It is a short read at 50 pages, but I do think that every Indie author will take away something positive that they can apply to their own book marketing. The main one being that a shotgun approach to marketing is not effective and that it needs to be a well-planned and genre focused extended process.

Personally having read the book, I will be starting my mailing list for book reviewers for the genres my books fall into and will apply the strategies for my next book. At the end of the day it will only cost me time and effort and might yield far greater rewards than I have so far encountered.

Buy the book:

Also by Jason B. Ladd

The latest review out of 168 for the book which lends weight to Jason’s strategies for obtaining reviews.

We all have “life questions” and seek a path to follow. In One of the Few, author Jason B. Ladd documents his journey to finding the path his life should take. Throughout the book, Ladd uses his military experience to connect with the experience of soul searching. During this journey, Ladd takes a look at many issues we encounter (marriage, sex, alcohol, pornography) and compares the stances taken by many different believe systems.

Although I found the format hard to follow sometimes, I still appreciated the author’s honest look at these issues through the eyes of these belief systems. Ladd understands that truth seekers need knowledge about the many belief systems in the world, and he spoke of them accurately and professionally. I recommend this book for those who are seeking truth in their own lives, for those who are wanting to lead and guide others to find the righteous path, and for those who want a better understanding of why many are called and few are chosen.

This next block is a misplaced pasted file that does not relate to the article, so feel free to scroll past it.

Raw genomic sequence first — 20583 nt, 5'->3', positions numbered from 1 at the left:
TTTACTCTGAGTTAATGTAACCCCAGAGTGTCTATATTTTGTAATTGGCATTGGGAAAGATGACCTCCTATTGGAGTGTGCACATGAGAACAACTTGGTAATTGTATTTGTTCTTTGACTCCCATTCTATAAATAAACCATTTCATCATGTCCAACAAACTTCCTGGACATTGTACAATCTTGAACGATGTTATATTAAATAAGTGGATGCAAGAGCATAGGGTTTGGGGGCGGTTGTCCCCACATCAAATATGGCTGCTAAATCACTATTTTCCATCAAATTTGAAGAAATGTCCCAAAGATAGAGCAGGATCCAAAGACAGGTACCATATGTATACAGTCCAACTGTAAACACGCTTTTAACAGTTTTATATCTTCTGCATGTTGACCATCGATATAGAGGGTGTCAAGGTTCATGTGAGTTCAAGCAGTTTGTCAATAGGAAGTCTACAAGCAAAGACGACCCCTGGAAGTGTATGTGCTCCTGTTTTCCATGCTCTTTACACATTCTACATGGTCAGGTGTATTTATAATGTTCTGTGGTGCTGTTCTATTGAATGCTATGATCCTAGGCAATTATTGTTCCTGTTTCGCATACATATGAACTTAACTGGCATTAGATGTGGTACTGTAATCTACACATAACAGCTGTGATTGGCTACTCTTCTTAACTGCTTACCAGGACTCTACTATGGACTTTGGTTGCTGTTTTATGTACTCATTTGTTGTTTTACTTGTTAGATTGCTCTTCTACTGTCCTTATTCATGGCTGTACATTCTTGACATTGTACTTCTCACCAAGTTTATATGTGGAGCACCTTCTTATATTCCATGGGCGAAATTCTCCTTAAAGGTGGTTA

I was given a free copy of this book for the purpose of an honest review.

Read all the reviews and buy the book:

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The next review is for the latest book This Parody of Death (The Ashmole Foxe Georgian Mysteries Book 3) by William Savage who incidentally is my guest on the Book Reading at the Cafe this Saturday. This review is by Noelle Granger on behalf of the Rosie Amber Review Team:

About the book

Ashmole Foxe, bookseller and man about town, moves through Georgian Norwich with the ease of a native and the cunning of a born hunter. So when a bellringer is found with his throat cut, who better to find the killer? Yet Foxe soon scents more than murder. Complications come thick and fast. A family torn apart. A group committed to a secret heresy. A son who betrayed his father. And a woman determined to protect her life’s greatest passion — even if that costs one life or more.

Fighting through a tangle of lies and deceit going back decades will push Foxe to the limit. By the end, no one will escape unscathed.

Noelle Granger’s Review for the Rosie Amber Review Team.

This is the third book in the Ashmole Foxe series, about a Georgian dandy, bookseller, and occasional unofficial investigator. I reviewed both of the previous books and like this character. Of the three, this book is my favorite.

Ashmole Foxe, a man about town and known for his foppish ways, moves easily through Georgian Norwich because of his ownership of a popular bookstore. He has also developed something of a nose for investigation. When a miserly, curmudgeonly undertaker and bell ringer is found with his throat cut, Foxe is sought out by the local grocer, Foxe’s friend Captain Brock, and Alderman Halloran to find the killer. There are more tracks to follow in the investigation than a dog has fleas: a group committed to a secret heresy, a son who betrayed his father, a house with deep and deadly secrets, a woman determined to protect the great passion of her life, a daughter scorned, and a group of bell ringers with axes to grind. Foxe has to unwind a web of lies, false leads, and decades-old deceits to find the killer.